(c) Nitrous oxide, which is a greenhouse gas, is not at all released into the atmosphere by crop fields

(d) It is a combination of a weedicide and a fertilizer for particular crops

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Air Pollution

[pib] Sub-Committee for GRAP reviews the Air Quality scenario in New Delhi

Note4Students

From UPSC perspective, the following things are important :

Prelims level: GRAP and its implementation, AQI;

Why in the News?

  • Delhi’s Air Quality Index (AQI) registered at 243, falling under the ‘Poor’ category, as reported by the Central Pollution Control Board (CPCB).
    • In response to this, the Sub-Committee under the Commission for Air Quality Management in NCR & Adjoining Areas (CAQM) convened to assess the situation and strategize under the Graded Response Action Plan (GRAP).

About Graded Response Action Plan (GRAP)

  • The GRAP was conceived as a response to the alarming findings of a WHO study in 2014, which ranked Delhi as the most polluted city globally.
  • It is a framework designed to combat air pollution in the Delhi-NCR region.
  • The Supreme Court (M. C. Mehta vs. Union of India Case, 2016) approved GRAP after multiple expert consultations.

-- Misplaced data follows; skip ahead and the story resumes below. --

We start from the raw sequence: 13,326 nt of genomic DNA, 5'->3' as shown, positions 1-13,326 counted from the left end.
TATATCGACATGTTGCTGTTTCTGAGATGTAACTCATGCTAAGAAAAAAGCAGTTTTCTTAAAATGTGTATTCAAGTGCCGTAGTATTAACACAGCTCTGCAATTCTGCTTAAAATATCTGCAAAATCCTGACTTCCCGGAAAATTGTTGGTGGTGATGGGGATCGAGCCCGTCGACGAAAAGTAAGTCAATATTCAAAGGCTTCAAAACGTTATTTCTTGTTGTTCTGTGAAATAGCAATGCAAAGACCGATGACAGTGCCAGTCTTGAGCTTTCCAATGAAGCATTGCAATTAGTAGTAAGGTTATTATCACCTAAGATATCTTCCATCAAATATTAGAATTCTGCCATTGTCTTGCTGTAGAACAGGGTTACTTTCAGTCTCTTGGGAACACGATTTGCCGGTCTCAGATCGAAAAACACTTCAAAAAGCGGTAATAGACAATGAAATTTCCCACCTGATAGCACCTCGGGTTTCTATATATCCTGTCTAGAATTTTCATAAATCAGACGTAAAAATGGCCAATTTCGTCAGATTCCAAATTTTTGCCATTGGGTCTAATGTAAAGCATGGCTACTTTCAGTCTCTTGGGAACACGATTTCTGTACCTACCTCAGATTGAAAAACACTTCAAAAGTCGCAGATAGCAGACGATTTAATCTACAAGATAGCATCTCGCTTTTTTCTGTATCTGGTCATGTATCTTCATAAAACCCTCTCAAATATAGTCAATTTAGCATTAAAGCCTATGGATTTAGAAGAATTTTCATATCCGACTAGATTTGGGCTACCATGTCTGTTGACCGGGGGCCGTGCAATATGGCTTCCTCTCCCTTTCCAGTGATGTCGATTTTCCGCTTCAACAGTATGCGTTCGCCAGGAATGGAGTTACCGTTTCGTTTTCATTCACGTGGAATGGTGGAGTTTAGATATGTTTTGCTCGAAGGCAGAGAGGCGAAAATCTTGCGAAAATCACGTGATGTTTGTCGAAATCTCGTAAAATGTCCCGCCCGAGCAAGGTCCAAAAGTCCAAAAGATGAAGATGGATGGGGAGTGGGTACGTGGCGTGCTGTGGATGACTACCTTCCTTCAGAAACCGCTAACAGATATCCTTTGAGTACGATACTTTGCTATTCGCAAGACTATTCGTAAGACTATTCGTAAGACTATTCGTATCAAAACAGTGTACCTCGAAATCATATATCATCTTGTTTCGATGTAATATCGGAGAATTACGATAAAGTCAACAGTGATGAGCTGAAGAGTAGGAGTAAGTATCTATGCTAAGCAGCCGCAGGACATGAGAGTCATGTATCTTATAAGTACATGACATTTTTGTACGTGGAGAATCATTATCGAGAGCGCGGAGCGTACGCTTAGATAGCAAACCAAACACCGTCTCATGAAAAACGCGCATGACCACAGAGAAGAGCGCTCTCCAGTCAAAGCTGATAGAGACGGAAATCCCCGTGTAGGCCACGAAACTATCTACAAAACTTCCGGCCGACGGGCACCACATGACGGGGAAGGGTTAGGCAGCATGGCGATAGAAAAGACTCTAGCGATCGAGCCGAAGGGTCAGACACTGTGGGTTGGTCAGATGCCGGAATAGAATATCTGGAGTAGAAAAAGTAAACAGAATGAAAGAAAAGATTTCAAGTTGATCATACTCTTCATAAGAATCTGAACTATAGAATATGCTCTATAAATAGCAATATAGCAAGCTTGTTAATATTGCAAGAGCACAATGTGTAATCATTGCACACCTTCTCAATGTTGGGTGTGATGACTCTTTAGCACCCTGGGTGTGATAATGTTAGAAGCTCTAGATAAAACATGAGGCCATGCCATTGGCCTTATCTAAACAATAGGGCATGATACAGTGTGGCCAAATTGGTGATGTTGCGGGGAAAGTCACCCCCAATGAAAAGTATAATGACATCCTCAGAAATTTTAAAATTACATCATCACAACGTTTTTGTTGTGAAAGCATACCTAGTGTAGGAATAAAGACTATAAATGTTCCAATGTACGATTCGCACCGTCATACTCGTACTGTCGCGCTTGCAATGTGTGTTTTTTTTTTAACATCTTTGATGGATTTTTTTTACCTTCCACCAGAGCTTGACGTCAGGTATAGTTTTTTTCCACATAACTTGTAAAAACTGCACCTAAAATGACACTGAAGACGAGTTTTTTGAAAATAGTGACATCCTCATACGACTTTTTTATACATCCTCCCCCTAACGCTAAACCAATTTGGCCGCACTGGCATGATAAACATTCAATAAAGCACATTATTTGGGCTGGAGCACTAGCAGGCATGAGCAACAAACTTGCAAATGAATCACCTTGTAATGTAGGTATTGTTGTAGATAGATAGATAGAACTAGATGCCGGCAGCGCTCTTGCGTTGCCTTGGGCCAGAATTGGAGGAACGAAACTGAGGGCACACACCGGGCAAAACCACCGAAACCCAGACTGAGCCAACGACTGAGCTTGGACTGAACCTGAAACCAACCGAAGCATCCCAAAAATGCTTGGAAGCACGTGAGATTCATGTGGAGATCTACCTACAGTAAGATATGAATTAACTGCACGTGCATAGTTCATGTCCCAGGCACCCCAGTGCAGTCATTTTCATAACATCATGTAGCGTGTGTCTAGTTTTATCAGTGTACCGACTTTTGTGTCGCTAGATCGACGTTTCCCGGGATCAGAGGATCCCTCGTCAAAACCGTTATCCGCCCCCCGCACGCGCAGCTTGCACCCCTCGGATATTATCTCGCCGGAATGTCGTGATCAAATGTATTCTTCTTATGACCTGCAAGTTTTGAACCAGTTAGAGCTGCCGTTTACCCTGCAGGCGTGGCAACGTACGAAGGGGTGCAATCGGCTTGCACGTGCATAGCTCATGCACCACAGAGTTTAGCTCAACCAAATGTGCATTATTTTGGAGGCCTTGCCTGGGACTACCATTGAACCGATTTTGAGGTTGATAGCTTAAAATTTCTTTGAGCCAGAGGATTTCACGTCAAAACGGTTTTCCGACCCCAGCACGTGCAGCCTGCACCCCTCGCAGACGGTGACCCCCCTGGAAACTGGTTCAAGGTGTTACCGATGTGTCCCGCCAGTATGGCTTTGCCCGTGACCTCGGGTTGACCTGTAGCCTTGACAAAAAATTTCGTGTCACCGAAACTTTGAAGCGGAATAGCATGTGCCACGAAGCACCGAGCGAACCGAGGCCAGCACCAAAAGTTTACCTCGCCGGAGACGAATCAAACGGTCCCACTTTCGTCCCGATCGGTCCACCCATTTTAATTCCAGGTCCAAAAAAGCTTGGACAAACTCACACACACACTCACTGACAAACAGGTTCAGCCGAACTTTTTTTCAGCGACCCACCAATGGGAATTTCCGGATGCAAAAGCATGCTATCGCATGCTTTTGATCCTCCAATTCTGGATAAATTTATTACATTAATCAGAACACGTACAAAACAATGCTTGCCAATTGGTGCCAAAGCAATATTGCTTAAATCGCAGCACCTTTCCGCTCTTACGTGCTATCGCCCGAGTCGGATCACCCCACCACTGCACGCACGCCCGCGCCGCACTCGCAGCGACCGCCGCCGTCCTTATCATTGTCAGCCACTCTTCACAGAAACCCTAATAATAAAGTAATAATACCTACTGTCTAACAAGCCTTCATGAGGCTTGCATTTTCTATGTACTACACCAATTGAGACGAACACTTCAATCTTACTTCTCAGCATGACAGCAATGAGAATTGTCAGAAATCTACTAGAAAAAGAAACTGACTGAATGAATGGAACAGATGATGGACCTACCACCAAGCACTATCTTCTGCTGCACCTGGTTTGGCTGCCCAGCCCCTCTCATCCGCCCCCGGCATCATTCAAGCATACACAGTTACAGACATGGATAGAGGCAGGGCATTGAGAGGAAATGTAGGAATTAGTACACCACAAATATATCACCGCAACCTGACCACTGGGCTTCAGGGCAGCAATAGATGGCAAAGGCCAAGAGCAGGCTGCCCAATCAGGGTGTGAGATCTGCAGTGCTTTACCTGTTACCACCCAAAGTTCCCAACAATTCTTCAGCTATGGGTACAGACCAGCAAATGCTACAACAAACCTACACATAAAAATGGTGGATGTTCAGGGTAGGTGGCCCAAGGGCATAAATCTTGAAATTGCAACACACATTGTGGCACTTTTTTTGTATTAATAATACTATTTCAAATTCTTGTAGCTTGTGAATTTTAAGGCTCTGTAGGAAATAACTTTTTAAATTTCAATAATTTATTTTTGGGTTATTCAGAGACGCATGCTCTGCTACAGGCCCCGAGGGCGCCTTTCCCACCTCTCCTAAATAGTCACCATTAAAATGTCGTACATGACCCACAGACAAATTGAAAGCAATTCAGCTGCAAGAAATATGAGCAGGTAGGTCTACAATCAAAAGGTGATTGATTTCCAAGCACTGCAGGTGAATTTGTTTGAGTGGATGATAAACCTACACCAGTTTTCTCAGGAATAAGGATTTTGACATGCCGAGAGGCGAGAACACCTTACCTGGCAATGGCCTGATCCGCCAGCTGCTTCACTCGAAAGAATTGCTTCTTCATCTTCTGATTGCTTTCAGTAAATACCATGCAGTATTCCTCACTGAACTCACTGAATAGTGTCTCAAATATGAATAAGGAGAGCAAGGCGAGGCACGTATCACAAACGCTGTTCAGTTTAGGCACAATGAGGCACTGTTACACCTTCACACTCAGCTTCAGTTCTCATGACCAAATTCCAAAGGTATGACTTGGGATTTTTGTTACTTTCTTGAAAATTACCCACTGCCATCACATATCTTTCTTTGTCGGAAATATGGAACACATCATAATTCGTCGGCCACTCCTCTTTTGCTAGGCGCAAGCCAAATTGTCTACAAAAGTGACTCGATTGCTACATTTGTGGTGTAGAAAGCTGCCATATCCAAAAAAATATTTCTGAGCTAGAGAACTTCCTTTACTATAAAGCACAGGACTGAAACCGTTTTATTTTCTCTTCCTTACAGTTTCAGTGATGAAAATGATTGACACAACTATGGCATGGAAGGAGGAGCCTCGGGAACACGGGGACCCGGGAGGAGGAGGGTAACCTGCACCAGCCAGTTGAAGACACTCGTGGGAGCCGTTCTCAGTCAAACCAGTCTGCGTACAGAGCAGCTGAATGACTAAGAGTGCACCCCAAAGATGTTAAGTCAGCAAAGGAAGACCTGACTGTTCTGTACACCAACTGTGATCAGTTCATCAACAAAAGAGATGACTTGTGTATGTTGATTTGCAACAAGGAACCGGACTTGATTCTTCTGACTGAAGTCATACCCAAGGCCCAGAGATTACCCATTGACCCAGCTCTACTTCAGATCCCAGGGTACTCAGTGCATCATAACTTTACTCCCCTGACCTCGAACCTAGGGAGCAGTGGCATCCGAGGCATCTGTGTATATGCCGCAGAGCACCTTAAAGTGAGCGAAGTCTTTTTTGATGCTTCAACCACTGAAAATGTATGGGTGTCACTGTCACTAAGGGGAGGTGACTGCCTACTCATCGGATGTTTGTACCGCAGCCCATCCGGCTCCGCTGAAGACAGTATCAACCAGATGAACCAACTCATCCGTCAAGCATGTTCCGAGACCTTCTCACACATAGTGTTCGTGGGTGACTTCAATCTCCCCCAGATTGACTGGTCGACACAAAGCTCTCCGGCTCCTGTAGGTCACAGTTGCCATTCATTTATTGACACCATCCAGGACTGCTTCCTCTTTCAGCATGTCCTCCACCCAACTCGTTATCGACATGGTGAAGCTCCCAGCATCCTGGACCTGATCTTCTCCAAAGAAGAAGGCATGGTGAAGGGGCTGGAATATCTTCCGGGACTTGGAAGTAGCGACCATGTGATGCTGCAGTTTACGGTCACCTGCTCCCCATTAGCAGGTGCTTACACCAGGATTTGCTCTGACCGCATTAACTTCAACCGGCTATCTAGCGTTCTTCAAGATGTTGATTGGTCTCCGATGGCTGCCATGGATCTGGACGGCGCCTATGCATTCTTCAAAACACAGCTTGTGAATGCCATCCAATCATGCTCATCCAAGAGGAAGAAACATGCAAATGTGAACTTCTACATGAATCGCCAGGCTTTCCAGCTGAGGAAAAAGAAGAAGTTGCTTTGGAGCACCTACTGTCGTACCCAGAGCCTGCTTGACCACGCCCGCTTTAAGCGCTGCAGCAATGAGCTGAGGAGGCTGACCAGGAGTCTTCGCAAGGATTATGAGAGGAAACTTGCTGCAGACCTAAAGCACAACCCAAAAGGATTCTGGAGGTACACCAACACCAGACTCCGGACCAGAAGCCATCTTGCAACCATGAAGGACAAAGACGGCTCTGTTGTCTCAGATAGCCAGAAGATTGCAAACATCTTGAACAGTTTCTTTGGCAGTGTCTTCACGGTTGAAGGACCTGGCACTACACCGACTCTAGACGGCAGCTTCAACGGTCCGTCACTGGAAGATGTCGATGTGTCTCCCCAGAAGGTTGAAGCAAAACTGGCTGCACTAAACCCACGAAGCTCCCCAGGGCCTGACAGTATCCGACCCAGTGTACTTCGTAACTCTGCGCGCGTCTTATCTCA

• First GRAP was notified in January 2017 by the Ministry of Environment, Forest and Climate Change.

Implementation of GRAP:

  • The Commission for Air Quality Management in NCR & Adjoining Areas (CAQM) took over the responsibility of implementing GRAP in 2021.
  • Before 2021, the SC appointed Environment Pollution (Prevention and Control) Authority (EPCA) would instruct states to enforce GRAP measures.
  • The CAQM recommendations depend on the Air Quality Index (AQI) and meteorological predictions provided by the Indian Institute of Tropical Meteorology (IITM) and the India Meteorological Department (IMD).

Revised measures to implement:

Air Quality Stage AQI Range Measures to be implemented
Stage I (Poor) 201-300 Enforce NGT/Supreme Court’s order on over-aged diesel/petrol vehicles.
Stage II (Very Poor) 301-400 Implement rigorous actions to combat air pollution at identified hotspots.
Stage III (Severe) 401-450 Impose strict restrictions on BS III petrol and BS IV diesel vehicles. Suspend physical classes in schools for primary grade children up to Class 5 in certain areas.
Stage IV (Severe Plus) >450 Prohibit the entry of four-wheelers registered outside Delhi, except for electric vehicles, CNG vehicles, and BS-VI diesel vehicles.